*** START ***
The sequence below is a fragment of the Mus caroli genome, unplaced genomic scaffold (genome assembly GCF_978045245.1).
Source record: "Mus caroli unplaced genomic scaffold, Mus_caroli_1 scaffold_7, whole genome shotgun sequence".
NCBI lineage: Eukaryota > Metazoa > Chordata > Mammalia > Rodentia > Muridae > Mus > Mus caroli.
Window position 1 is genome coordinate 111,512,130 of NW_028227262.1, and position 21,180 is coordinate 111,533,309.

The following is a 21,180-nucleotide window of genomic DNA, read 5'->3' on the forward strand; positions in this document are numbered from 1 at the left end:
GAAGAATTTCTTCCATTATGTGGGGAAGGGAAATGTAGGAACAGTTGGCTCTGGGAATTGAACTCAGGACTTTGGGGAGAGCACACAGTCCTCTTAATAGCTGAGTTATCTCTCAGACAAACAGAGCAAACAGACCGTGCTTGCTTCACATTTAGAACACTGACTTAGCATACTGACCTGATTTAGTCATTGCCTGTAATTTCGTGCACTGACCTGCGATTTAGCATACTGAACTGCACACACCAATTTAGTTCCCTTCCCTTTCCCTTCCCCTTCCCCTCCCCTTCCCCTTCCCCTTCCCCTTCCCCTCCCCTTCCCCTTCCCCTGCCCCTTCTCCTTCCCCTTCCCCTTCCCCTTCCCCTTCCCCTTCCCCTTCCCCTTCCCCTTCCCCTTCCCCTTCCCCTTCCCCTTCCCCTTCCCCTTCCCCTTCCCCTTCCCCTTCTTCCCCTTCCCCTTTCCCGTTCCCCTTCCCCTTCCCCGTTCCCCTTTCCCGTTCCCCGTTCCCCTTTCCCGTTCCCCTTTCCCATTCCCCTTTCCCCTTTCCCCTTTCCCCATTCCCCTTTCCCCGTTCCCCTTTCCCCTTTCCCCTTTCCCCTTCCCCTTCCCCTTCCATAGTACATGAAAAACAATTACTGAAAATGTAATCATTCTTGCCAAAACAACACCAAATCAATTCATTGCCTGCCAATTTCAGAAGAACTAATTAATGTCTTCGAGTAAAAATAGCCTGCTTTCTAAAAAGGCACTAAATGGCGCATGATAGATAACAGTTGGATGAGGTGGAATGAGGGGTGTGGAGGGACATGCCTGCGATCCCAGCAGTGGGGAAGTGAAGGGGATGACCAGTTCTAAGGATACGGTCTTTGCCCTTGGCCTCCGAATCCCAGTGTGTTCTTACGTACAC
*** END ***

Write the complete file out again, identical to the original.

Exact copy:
The sequence below is a fragment of the Mus caroli genome, unplaced genomic scaffold (genome assembly GCF_978045245.1).
Source record: "Mus caroli unplaced genomic scaffold, Mus_caroli_1 scaffold_7, whole genome shotgun sequence".
NCBI lineage: Eukaryota > Metazoa > Chordata > Mammalia > Rodentia > Muridae > Mus > Mus caroli.
Window position 1 is genome coordinate 111,512,130 of NW_028227262.1, and position 21,180 is coordinate 111,533,309.

The following is a 21,180-nucleotide window of genomic DNA, read 5'->3' on the forward strand; positions in this document are numbered from 1 at the left end:
GAAGAATTTCTTCCATTATGTGGGGAAGGGAAATGTAGGAACAGTTGGCTCTGGGAATTGAACTCAGGACTTTGGGGAGAGCACACAGTCCTCTTAATAGCTGAGTTATCTCTCAGACAAACAGAGCAAACAGACCGTGCTTGCTTCACATTTAGAACACTGACTTAGCATACTGACCTGATTTAGTCATTGCCTGTAATTTCGTGCACTGACCTGCGATTTAGCATACTGAACTGCACACACCAATTTAGTTCCCTTCCCTTTCCCTTCCCCTTCCCCTCCCCTTCCCCTTCCCCTTCCCCTTCCCCTCCCCTTCCCCTTCCCCTGCCCCTTCTCCTTCCCCTTCCCCTTCCCCTTCCCCTTCCCCTTCCCCTTCCCCTTCCCCTTCCCCTTCCCCTTCCCCTTCCCCTTCCCCTTCCCCTTCCCCTTCCCCTTCCCCTTCTTCCCCTTCCCCTTTCCCGTTCCCCTTCCCCTTCCCCGTTCCCCTTTCCCGTTCCCCGTTCCCCTTTCCCGTTCCCCTTTCCCATTCCCCTTTCCCCTTTCCCCTTTCCCCATTCCCCTTTCCCCGTTCCCCTTTCCCCTTTCCCCTTTCCCCTTCCCCTTCCCCTTCCATAGTACATGAAAAACAATTACTGAAAATGTAATCATTCTTGCCAAAACAACACCAAATCAATTCATTGCCTGCCAATTTCAGAAGAACTAATTAATGTCTTCGAGTAAAAATAGCCTGCTTTCTAAAAAGGCACTAAATGGCGCATGATAGATAACAGTTGGATGAGGTGGAATGAGGGGTGTGGAGGGACATGCCTGCGATCCCAGCAGTGGGGAAGTGAAGGGGATGACCAGTTCTAAGGATACGGTCTTTGCCCTTGGCCTCCGAATCCCAGTGTGTTCTTACGTACAC